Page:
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They’ve Got Your Back


Doctors tout new procedures in combating degenerative disk disease

The back can be described as a tripod all the way down. “The disk is in the center and there are two joints in the back. The tripod is stable but mobile so the disk acts as a cushion and the joints give you stability,” says Dr. Kenneth Adatto, an orthopedic surgeon at
Touro Infirmary. “When a disk is out of place, a little bit of the joints get arthritis, and then you get in trouble,” says Adatto. Most people realize that the back is necessary for support, but they may not understand just how it functions. “The disks in the back are the shock absorbers that take care of the forces we feel on a daily basis,” says Dr. Alan Burshell, the section head of endocrinology at Ochsner Health System. One of the main mysteries is how the disks communicate with the bone or how the bone communicates with the disk. “Many people lose height as they get older because the shock absorbers are worn out and they get more forces of bone on bone and degenerative arthritis in the back from that,” says Burshell.

Sometimes people end up pinching off the nerves, which is called spinal stenosis. Pinching of the nerves can also cause sciatica. “We usually talk about degenerative disk disease in certain areas like the cervical area of the cervical spine or the lumbar or thoracic spine, which are locations of the disks,” says Burshell. Degenerative disk disease is sometimes used as an umbrella term. “There is some variability but the symptom complex that somebody will get in the lumbar spine is sciatica with pain going down classically from the buttocks to the legs,” says Burshell.

Spinal troubles typically increase as we age. “With aging, there is the loss of core muscle strength including abdominal muscles and paraspinal muscles that weaken naturally,” says Dr. Douglas Lurie, an orthopedic surgeon at Touro Infirmary. Trying to maintain these muscles can preserve your back health. “Degenerative disk disease is a natural degenerative process that occurs in almost
everyone to some degree but not everyone is symptomatic,” says Lurie.

The disks go through changes over time. “The disk, which is basically the cushion between the vertebral bodies, starts to lose some of its normal cushioning effect, because of the loss of water within it, and it becomes more stiff and rigid,” says Lurie. This is where the problems arise.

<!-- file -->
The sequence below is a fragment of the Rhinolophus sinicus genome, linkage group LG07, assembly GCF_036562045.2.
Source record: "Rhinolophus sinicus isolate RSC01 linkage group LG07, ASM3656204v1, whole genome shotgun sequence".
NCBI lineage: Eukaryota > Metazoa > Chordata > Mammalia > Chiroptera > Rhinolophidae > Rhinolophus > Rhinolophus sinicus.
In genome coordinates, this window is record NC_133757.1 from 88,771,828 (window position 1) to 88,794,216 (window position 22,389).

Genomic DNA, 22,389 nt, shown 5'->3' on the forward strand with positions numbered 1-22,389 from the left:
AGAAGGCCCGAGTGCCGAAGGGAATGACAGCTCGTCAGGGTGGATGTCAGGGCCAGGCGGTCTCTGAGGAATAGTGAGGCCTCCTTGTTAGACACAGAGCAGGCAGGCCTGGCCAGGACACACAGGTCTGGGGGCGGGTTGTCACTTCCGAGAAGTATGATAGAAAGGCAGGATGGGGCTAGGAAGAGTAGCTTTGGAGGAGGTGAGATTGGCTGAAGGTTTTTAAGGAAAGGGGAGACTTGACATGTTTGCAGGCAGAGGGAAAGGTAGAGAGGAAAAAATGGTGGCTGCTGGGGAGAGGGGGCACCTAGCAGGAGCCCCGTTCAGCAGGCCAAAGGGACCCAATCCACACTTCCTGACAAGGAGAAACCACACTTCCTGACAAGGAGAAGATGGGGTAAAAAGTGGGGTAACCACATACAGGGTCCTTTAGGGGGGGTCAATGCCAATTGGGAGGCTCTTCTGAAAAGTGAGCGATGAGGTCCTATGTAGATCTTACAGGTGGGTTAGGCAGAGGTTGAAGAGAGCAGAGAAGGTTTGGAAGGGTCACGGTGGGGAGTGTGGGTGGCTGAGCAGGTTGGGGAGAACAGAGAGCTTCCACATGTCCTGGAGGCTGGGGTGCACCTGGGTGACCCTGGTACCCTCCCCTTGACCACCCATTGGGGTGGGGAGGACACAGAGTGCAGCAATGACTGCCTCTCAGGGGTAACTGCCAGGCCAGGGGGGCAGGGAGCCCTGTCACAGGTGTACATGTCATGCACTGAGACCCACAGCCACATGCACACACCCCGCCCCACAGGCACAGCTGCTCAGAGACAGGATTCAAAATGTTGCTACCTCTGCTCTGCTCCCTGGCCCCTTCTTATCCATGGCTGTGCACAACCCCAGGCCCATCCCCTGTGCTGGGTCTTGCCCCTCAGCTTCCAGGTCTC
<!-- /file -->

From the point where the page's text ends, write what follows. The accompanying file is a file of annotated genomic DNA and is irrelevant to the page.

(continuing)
“As a result of that, you start to get arthritis in your lower back as the cushions disappear as a result of wear and tear,” says Lurie of this horrible cycle. “This can lead to a secondary condition that is common in older people called spinal stenosis, where the outlets for the nerves and nerve roots for the spinal cord are narrowed as a result of arthritic change in the lower back,” says Lurie. People may experience back pain as well as leg pain.

While back pain is common, it may not go away without intervention. That is why it is important to find the source. “It could be coming from the disk, arthritis in the back or a fracture,” says Burshell. Young people may have back problems like a herniated disk from a sports injury or an accident. Generally speaking, arthritis begins to occur around age 40.

If there is pain and signs of nerve damage, the doctor will find out what is mechanically pushing on the nerve. “You look at a combination of things like the history of how it happened, where the pain is, the physical examination, which can bring out the pain, discomfort or pounding on the bone or disk area doing certain maneuvers and then the X-rays, which show some information,” says Burshell.

Sometimes you need to get an MRI or CAT scan to see the areas. X-rays can see the bone but cannot tell whether you have osteoporosis. “You get a better picture of the disks when you do an MRI, and with arthritis, you do not always see it without other studies,” says Burshell. If you are found to have a problem, conservative care will be tried first. “Most doctors will say to try an anti-inflammatory, and you can do that over-the-counter.

About two-thirds will get well with medicine and inflammatory therapy. If you do not respond, you are sent to a specialist,” says Adatto. But just because you are not hurting does not mean you are okay. “If you take 100 people off the street, you will find that most of them have arthritis in the spine,” says Adatto.